7 must-read business book suggestions from Utah Valley BusinessQ’s corporate partners


Utah Valley BusinessQ’s corporate sponsors shared their favorite business books.

We asked Utah Valley BusinessQ’s corporate partners to share their must-read business books in our Summer 2017 issue. If you’re looking for a little business inspiration, try one of these seven reads.

“The Hard Thing About Hard Things” by Ben Horowitz

“This is a must for any entrepreneur who has ever had more than an occasional bad/tough day. It is cheaper than therapy, but has the same effect.”

— Jeff Rust, CEO, Corporate Alliance

“They Made America: From the Steam Engine to the Search Engine” by Harold Evans

“Educational, inspirational, fascinating.”

— Simeon Vance, Attorney at Fillmore Spencer

“How Will You Measure Your Life?” by Clayton Christensen

“My favorite business books are ones that compel you to action. I particularly like ‘How Will You Measure Your Life?’ by Clayton Christensen because it invites self reflection and the opportunity to see others not just as employees and co-workers, but as unique individuals with different definitions of success. This broader perspective helps us build better relationships and be more purposeful and effective in our work — and in life.”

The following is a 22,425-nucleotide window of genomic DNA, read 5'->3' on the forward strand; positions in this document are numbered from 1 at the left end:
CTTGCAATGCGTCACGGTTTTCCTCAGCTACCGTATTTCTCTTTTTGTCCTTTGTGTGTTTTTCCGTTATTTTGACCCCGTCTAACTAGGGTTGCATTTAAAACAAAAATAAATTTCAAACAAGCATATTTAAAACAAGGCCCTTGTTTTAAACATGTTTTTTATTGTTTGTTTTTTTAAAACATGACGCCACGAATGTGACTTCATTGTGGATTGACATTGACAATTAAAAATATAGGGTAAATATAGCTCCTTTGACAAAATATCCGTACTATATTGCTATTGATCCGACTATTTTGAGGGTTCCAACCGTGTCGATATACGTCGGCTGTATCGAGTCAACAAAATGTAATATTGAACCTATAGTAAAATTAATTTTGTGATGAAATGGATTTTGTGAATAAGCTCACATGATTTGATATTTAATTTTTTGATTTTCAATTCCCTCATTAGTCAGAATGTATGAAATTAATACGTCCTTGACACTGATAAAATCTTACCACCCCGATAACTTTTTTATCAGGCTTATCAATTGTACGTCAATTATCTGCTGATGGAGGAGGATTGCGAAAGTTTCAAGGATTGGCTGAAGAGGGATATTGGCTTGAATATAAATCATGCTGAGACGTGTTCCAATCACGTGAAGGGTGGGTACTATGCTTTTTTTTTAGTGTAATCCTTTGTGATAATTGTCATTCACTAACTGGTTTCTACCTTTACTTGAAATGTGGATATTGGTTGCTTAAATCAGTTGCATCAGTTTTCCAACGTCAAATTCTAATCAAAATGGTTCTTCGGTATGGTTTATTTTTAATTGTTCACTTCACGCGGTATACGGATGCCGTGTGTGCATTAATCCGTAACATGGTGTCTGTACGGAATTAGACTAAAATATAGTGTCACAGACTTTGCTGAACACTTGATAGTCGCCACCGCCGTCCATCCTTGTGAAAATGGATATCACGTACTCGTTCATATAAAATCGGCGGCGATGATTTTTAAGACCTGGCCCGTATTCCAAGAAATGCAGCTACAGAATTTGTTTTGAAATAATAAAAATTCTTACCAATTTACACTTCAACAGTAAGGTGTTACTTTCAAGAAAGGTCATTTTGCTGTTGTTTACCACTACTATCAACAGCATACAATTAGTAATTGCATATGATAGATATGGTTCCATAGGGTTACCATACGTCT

— Kara Schneck, VP global corporate communications, Nu Skin

“Never Eat Alone” by Keith Ferrazzi

“I love the core teaching that success in life equals the people you meet plus what you create together. We need to realize nothing exists in isolation — and that we can’t do it alone.”

— Edward Axley, CMO, Davies Design Build

“Brokers Who Dominate” by Rod Santomassimo

“Rather than rely on philosophical principles or ideas that sound good but are unproven, Rod uses real stories about other brokers in the business and how they personally evolved and overcame their Achilles heels.”

— Jarrod Hunt, Senior VP of industrial services, Coldwell Banker Commercial

“How I Raised Myself From Failure to Success in Selling” by Frank Bettger

“A lesser-known writing endorsed by Dale Carnegie, this was the first business book I read repeatedly the summer of 1994 as I sold pest control for Todd Pedersen. It felt old fashioned, with most examples coming from the mid-century by a failed insurance salesman. However, it gave me powerful personal examples of how to pivot to success. That summer I finished as the area’s top salesman.”

— James Clarke, Founder, Clarke Capital Partners

“Lean In: Women, Work and the Will to Lead” by Sheryl Sandberg

“It sparked a global conversation — both positive and negative — for good reason. But there are two messages I found invaluable: First, women need to support other women. (For reals, though.) And second, we can’t hold ourselves back in the workplace. Success comes from working hard, showing up and taking a seat at the table.”

— Briana Stewart, Managing editor, Utah Valley BusinessQ

What are your must-read business books? Tell us in the comments.


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